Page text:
nuclear power plant with smoke coming out of chimneys.
Facts about nuclear waste

Nuclear and Radioactive Waste Facts

Nuclear reactors generate electricity, but the processes also create radioactive and incredibly hazardous waste materials. It’s estimated that 90% of nuclear waste is low-level (lightly contaminated tools and work clothing). However, the remaining 10% or so poses a serious threat to human health and the environment if it’s not managed properly.

There are around 450 nuclear reactors in the world operating in more than 30 countries that all create nuclear and radioactive waste. Plans are also in place to introduce at least 60 new nuclear reactors in 16 countries, which will lead to an increase in nuclear and radioactive waste production.

Step into a hazmat suit and safely discover how much of this toxic waste we create with these statistics and facts about nuclear waste and radioactive waste across the world.

What causes nuclear and radioactive waste?

The primary source and cause of nuclear and radioactive waste are nuclear reactors. These are at the heart of any nuclear power plant. They control nuclear fission, which is essentially the process of splitting atoms to create energy. There are many steps to this process, and it leaves behind some dangerous waste products.

Used nuclear fuel is the main type of nuclear and radioactive waste. It can be used for around five years but once it’s spent must be removed and disposed of safely. Exposure and contamination from nuclear or radioactive materials in power plants also cause nuclear and radioactive waste – such as clothing, tools, and machinery.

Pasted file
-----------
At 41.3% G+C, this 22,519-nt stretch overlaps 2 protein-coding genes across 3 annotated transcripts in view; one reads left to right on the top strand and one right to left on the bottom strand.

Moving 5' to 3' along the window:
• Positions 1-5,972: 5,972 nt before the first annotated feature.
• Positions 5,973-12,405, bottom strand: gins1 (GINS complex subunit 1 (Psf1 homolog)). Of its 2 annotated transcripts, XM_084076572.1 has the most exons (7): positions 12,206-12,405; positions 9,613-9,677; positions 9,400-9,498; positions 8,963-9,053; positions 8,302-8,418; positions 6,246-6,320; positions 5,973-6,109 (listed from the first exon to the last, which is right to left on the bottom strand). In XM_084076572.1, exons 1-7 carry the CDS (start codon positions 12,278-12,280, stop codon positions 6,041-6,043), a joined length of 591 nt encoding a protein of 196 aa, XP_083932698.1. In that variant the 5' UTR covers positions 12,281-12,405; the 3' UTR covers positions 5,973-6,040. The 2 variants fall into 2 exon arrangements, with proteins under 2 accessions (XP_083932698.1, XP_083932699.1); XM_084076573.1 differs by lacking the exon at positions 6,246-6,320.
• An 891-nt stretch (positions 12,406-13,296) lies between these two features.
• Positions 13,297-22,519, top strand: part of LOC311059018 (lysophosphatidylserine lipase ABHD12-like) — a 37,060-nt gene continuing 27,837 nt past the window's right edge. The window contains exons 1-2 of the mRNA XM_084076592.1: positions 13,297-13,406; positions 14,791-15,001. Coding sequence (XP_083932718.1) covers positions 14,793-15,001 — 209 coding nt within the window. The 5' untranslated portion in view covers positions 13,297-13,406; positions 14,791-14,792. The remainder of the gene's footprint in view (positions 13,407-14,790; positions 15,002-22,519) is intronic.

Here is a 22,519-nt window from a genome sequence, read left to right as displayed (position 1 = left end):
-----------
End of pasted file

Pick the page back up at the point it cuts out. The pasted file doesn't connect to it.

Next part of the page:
Laboratories and hospitals are two other common sources of nuclear and radioactive waste. Nuclear fuel is sometimes used in research facilities, which eventually becomes waste. Old and broken X-ray machines are the most common kind of radioactive waste produced by hospitals and healthcare facilities, alongside the use of any other radioactive materials for treatments such as chemotherapy.

Facts about nuclear waste

Nuclear waste mostly refers to the fuel used in reactors. It also covers anything contaminated with nuclear or radioactive material, such as clothing, tools, and machinery. Most of the radioactivity associated with nuclear power stays contained in the fuel after it’s been removed, which is why it’s such dangerous waste.

Understand more about the serious nature of it with these facts on nuclear waste:

  • Nuclear electricity production started in 1954, which is when nuclear waste also began being produced
  • There are two categories of nuclear waste:
    • High-level nuclear waste – often used fuel from nuclear reactors
    • Low-level nuclear waste – items contaminated and exposed to nuclear activity (such as gloves, machine parts, and tools)
  • Nuclear waste can’t be destroyed as there are no known chemical or mechanical processes that eliminate the radioactive elements
  • Incineration can reduce the volume of some nuclear and radioactive waste, but it won’t destroy it
  • Radioactive isotopes decay and disintegrate at different rates – it can take Plutonium-239 about 24,000 years to decay
  • Most nuclear waste is stored underwater and in dry casks at first, before being put in secure canisters and buried deep underground in sealed tunnels to prevent any waste from escaping
nuclear power plant in action.

Nuclear waste statistics

Across the world nuclear waste statistics vary between countries, as many nations don’t have nuclear power plants, so such waste production is minimal. The volume of nuclear waste and spent nuclear fuel generated globally is relatively small. However, it gets a lot more attention due to its incredibly dangerous nature and the problems with disposal.

See the scale of this toxic waste with these top-level nuclear waste statistics:

  • Around 400,000 tonnes of used fuel have been discharged from nuclear reactors worldwide in total since nuclear energy production began in 1954
  • The radioactivity of the total volume of nuclear waste in the world:
    • High-level waste – 3%
    • Intermediate-level waste – 7%
    • Low-level waste – 90%
  • About one-third of spent nuclear fuel has been reprocessed